The Soul Jewel

“You’re about to lose that diamond,”

*** my ring after being reset ***

… said the jeweler conversationally. My eyebrows shot up in surprise. I had come in to have another ring resized. She just happened to see that two of the prongs on my wedding ring had worn completely off the top, and the others were dangerously thin. She put the ring under magnification, and I could see that she was right. Well, I guess that will happen after 42 years of constant wear! I handed it over to be reset, grateful that I had not lost the diamond, which, I was astonished to discover, had appreciated in value 10 times over the course of our marriage!

Though the gold settings sometimes have to be replaced, there is something universally treasured about the luster, the inner light, and the durability of diamonds and other precious stones. To me, they are a symbol of the soul. It’s that little piece of God with which every person is born, lives and dies. That divine spark, the spiritual part, the part that goes on when this body is vacated. The part that responds to God’s love and His work in our lives. If the body is made from mud, then the breath of God is the soul.

I imagine that God is the huge, cosmic jewel — impossibly vast and beautiful. He encompasses every color and sheen, too bright and dazzling for us to even look at or comprehend. And He has placed a tiny chip of His own Soul in each of us. Each one unique, in our own lovely combination of hues, our own jewel shape, our facets reflecting His light with our own sparkling beauty and resilience.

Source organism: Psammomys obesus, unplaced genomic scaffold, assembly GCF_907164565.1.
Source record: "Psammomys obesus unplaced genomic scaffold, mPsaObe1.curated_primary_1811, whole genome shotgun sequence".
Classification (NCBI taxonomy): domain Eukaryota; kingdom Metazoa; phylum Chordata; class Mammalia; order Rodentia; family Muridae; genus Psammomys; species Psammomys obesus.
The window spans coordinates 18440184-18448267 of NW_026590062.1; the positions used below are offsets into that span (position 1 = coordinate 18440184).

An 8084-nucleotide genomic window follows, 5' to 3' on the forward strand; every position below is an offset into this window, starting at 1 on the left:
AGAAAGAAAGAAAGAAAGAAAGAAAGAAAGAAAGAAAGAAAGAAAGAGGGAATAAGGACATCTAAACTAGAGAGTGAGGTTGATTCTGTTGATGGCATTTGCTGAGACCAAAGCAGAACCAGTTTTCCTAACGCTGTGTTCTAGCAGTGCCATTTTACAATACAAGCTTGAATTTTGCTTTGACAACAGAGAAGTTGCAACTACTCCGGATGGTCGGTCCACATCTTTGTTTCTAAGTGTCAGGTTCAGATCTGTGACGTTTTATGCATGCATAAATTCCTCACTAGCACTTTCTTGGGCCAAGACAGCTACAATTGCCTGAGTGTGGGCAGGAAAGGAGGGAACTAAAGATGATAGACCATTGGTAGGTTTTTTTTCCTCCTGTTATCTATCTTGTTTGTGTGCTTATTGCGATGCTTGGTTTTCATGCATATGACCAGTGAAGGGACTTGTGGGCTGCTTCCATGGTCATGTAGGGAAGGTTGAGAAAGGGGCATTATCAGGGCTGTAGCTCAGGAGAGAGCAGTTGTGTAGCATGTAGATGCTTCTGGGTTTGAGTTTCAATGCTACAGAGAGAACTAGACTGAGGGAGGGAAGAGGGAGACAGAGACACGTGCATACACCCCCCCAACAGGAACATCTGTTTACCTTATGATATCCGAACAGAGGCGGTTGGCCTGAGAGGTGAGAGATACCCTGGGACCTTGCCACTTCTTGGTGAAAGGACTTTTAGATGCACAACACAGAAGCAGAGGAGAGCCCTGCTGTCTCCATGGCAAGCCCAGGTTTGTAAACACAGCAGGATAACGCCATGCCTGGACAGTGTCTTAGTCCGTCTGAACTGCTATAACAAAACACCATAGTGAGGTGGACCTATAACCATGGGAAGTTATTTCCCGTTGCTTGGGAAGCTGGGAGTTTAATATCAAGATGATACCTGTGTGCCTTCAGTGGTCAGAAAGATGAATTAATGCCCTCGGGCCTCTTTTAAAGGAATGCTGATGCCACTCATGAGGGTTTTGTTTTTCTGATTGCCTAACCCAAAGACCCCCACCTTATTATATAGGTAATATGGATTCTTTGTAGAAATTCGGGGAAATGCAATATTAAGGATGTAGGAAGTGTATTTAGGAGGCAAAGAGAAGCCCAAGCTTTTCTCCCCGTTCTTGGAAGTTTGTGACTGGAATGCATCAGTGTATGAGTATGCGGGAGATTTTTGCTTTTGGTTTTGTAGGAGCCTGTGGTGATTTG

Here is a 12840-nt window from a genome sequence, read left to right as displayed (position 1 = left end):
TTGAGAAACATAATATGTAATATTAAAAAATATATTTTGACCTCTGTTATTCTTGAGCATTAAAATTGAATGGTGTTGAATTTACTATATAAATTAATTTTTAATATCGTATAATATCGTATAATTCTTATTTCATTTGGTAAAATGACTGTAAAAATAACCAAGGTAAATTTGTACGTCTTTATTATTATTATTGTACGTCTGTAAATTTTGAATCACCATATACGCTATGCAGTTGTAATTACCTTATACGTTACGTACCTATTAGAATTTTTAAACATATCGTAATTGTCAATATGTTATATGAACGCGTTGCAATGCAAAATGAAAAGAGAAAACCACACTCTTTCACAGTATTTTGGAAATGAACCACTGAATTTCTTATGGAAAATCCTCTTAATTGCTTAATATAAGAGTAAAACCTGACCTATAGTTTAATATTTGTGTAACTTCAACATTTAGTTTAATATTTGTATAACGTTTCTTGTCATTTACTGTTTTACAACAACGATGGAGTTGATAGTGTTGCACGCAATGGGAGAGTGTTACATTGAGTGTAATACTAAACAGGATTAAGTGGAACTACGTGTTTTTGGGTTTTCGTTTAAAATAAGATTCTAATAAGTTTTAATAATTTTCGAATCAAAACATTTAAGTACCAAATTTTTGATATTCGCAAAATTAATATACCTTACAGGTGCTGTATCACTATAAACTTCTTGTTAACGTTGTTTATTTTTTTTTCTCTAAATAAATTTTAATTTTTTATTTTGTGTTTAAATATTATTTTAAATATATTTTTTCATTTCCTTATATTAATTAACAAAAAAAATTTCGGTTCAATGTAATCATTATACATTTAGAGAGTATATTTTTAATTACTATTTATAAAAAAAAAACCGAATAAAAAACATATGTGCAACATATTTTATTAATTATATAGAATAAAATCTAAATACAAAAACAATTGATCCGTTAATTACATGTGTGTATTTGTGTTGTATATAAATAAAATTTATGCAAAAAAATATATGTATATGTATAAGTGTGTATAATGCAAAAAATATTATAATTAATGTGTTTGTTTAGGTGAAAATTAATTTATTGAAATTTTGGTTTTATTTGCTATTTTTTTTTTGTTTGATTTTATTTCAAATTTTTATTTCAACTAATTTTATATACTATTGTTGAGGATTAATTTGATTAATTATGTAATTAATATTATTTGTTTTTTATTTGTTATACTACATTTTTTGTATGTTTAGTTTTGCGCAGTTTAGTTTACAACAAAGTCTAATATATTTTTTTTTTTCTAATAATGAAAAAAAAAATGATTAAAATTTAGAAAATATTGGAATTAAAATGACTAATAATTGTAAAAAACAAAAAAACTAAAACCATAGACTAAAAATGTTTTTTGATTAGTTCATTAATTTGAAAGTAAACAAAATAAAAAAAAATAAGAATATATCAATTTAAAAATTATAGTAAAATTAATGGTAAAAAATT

“What good is it for someone to gain the whole world
and lose or forfeit their very self?

This jewel is our own most true and essential self. In Luke 9:32, Jesus poses the possibility of gaining the world but losing our “very self.” And how commonly this happens! We get hurt, so we protect ourselves. Perhaps by lashing out in anger, or by curling up into ourselves. By seeking acceptance and approval by being what we’re not, or by dulling the pain with distractions and addictions. In all these ways and more, the jewel gets covered over in layer upon layer of grime.

But yet, it’s still there. You see it in relationships where couples stay in love even when they’ve seen each other at their least attractive, their most broken, cranky and unpleasant. It’s because, with true love, you have seen the other person’s soul, and that’s what you love. Like in the movie, “Hook,” when Robin Williams tells the Lost Boys that he is Peter Pan, and Pockets comes up close to his face, squishes his cheeks around with his fingers, then, looking deep into his eyes, says, “Oh! There you are, Peter!” Seeing and recognizing and loving someone’s purest essence is what true love is all about. I am sure that when Jesus looked into the eyes of whoever He met, He saw and loved their souls, their true selves.

Next post: Finding the Glimmer

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